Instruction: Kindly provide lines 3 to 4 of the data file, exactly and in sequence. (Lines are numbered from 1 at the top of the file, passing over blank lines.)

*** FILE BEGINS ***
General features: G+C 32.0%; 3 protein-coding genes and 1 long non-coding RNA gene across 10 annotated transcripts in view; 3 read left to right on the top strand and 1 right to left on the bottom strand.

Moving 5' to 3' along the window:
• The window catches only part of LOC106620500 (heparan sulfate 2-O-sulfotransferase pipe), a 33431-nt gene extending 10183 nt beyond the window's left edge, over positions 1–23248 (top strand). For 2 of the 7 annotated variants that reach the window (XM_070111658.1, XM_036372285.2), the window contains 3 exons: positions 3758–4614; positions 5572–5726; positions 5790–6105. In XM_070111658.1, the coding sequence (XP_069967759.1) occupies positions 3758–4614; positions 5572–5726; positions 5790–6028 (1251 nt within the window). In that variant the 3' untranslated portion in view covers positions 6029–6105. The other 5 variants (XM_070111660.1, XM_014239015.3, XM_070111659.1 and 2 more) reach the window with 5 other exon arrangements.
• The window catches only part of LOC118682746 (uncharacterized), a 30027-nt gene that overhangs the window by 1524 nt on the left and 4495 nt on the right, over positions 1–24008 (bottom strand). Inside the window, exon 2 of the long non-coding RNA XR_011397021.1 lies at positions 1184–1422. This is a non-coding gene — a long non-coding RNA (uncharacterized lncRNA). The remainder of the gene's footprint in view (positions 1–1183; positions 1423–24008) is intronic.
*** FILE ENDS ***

• The window catches only part of LOC106620500 (heparan sulfate 2-O-sulfotransferase pipe), a 33431-nt gene extending 10183 nt beyond the window's left edge, over positions 1–23248 (top strand). For 2 of the 7 annotated variants that reach the window (XM_070111658.1, XM_036372285.2), the window contains 3 exons: positions 3758–4614; positions 5572–5726; positions 5790–6105. In XM_070111658.1, the coding sequence (XP_069967759.1) occupies positions 3758–4614; positions 5572–5726; positions 5790–6028 (1251 nt within the window). In that variant the 3' untranslated portion in view covers positions 6029–6105. The other 5 variants (XM_070111660.1, XM_014239015.3, XM_070111659.1 and 2 more) reach the window with 5 other exon arrangements.
• The window catches only part of LOC118682746 (uncharacterized), a 30027-nt gene that overhangs the window by 1524 nt on the left and 4495 nt on the right, over positions 1–24008 (bottom strand). Inside the window, exon 2 of the long non-coding RNA XR_011397021.1 lies at positions 1184–1422. This is a non-coding gene — a long non-coding RNA (uncharacterized lncRNA). The remainder of the gene's footprint in view (positions 1–1183; positions 1423–24008) is intronic.